6 Live Performance Tips for Drummers

Posted by Gideon Waxman on Feb 25, 2019 06:00 AM

shutterstock_740713477Image via Shutterstock

This article originally appeared on TuneCore.


Performing live is a lot of fun! But it can also be stressful if you are not prepared, as things can often go wrong when you least expect.

Besides having all your equipment in check, your mindset on stage might be holding you back from reaching your full potential as a drummer.

Here are my top tips to help you maximize your enjoyment whilst playing the drums live and ensure you are playing at your peak performance!

1. Play with confidence

You might underestimate how much of the energy a musician gives on stage is transferred to other members of their band throughout a live performance. Playing with increased confidence will not only improve your playing but also the band as a whole!

The fact of the matter is, the band looks to the drummer for direction and guidance throughout a performance. The drummer is the dependable rock within the band and keeps the musical heart beating.

Playing with confidence will enhance both your sound and stage presence. Crowds will always respond positively to a band that performs with lots of energy and enthusiasm, and they will therefore be more receptive to the whole performance!

2. Allow yourself the freedom to make mistakes

This sounds conflicting, but it’s in the state of a ‘relaxed concentration’ that we engage our peak performance.

From experience, the harder I try to avoid any mistakes the more I make. It creates a lot of tension and rigidness within the mind that allows a judgmental voice to arise and cast doubt on a performance.

Trying too hard has a detrimental effect, especially for drummers, which is demanding mentally and physically. Drumming ‘in the zone’ encompasses fluidity, accuracy and coordination.

Professional sportsmen such as boxers or tennis players are completely relaxed competing in their sport, whilst staying in the zone mentally. They don’t need to remember how to block a punch or where to hit the ball correctly.

This innermost confidence exists without you even needing to find it. It is instinctive, and does not belong to the thinking self.

3. Absorb the music and enjoy all the sensations

Our minds tend to wander a lot. The mind is a storytelling machine and it often manages to find a way to distract you from meaningful moments in life.

The drums are an incredible focus for the mind! And the whole-body experience of drumming provides a wide host of sensations. You might only be on stage for half an hour, so you will want to truly enjoy what it really feels like to be playing the drums in the moment.

Immersing yourself in the present, taking in all the sounds, sights and sensations will further fuel your creativity and enjoyment!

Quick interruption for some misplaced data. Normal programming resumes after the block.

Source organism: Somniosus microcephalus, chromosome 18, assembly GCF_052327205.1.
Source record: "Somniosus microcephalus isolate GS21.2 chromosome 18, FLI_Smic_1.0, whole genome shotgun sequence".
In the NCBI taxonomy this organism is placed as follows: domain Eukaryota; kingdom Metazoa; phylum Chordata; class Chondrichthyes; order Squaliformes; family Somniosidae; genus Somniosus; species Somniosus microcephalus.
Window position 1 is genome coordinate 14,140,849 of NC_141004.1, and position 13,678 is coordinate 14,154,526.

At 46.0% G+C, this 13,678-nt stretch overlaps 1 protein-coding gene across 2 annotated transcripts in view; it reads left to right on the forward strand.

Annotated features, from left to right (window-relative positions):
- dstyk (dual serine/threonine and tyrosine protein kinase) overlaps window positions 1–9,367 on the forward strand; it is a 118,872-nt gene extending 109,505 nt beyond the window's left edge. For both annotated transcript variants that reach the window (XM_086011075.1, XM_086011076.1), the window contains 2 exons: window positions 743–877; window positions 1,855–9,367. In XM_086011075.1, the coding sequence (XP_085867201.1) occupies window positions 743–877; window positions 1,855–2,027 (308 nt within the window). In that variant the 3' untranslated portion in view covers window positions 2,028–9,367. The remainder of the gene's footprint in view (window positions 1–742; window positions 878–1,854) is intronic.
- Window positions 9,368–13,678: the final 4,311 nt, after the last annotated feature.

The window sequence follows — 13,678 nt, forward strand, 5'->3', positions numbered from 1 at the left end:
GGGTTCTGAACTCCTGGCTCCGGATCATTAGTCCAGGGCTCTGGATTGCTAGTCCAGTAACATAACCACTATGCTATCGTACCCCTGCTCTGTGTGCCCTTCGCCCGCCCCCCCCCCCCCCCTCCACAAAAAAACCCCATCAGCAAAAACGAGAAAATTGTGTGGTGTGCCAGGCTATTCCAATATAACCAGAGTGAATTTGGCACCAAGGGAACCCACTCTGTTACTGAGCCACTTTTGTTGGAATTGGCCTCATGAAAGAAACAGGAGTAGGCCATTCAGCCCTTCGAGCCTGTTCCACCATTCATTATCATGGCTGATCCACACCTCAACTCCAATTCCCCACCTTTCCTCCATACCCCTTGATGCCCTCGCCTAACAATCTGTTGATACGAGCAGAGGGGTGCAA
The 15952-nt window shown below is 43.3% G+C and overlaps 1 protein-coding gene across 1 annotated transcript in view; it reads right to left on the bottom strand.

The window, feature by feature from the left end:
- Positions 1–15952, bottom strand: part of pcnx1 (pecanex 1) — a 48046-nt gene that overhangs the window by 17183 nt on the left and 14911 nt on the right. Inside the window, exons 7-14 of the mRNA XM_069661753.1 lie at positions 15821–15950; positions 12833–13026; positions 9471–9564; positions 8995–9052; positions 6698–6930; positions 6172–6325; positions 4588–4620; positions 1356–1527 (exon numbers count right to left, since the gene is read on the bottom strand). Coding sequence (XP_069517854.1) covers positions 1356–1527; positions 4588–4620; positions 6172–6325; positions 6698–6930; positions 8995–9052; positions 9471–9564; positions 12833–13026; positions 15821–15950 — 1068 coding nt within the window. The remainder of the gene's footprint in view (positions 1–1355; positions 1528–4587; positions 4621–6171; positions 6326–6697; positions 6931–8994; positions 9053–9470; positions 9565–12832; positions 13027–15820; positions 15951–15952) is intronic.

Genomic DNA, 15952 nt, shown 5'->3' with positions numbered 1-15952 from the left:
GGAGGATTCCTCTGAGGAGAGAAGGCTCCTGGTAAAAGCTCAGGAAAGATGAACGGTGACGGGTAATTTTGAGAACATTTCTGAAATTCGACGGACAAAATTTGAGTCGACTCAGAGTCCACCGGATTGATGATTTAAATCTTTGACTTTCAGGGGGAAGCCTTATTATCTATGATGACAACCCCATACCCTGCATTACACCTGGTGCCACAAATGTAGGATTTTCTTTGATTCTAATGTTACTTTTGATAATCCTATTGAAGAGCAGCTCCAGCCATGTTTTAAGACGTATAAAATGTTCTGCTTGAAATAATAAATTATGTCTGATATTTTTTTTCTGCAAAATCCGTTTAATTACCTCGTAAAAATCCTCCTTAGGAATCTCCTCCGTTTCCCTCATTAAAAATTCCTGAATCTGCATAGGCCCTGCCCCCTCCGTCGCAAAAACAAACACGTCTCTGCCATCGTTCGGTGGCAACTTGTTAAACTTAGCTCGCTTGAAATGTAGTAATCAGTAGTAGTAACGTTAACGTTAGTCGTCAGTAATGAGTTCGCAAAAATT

4. Make sure your equipment is set up correctly

There’s nothing more painful than witnessing a drummer’s stands slowly dismantle and fall apart on stage, or seeing a drummer’s fear after dropping a drumstick without any spares to hand. These mishaps do happen, and can be easily prevented!

Make sure to use memory locks on all of your stands and tighten down wingnuts as hard as they can go. Attach your drumstick bag to your floor tom to give you easy access to spare drumsticks just in case you happen to drop any.

I strongly recommend using a precision drum tuner to make sure your snare drum sounds great for every show. They are amazing tools that save a lot of time and effort, allowing you to replicate drum sounds in a matter of minutes.

I have had a bass drum pedal spring break during a performance before. Luckily it was in the last song of our set. I would recommend you regularly replace your pedal springs at least once a year, and pack spares for a tour.

5. Be efficient setting up and packing down

Being considerate of other drummers performing on stage is a necessary part of playing shows. Changeovers can be stressful, and efficiency with setting up and tearing down your equipment will benefit everyone.

Being efficient will allow you take advantage of all the time at your disposal required to set up your equipment on stage. This time will better prepare you in case of any unexpected technical issues with either yourselves or the venue.

Playing shows offers a great opportunity to forge new friendships and meet like-minded musicians who share the same passion as you. Being considerate of other bands will make a good first impression and is a good start for establishing new connections.

6. Play what you know, well

I’m a firm believer that the drummer provides a supporting role for a band. Drummers are the understated heroes behind the scenes. The stage isn’t the place to claim your spot on the pedestal as the most important member.

It can be tempting to get carried away in the moment and try something more extravagant on stage, but it’s certainly not the time or place to try out an insane odd-time fill you’ve been working on and haven’t quite nailed yet.

It’s far more important to be the commanding voice of a group, laying down solid grooves to be the foundation of the music, allowing for the other members to build upon and execute a complete live performance.


Next up: 6 Drumming Exercises That'll Drastically Improve Your Creativity


Gideon Waxman is a London-based drummer with over 13 years' experience, and is the drummer of metal act Familiar Spirit. You can find more of his tips at Drum Helper – a free online resource dedicated to helping drummers achieve more from their playing.

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Topics: Performing, Honing Your Craft, drums


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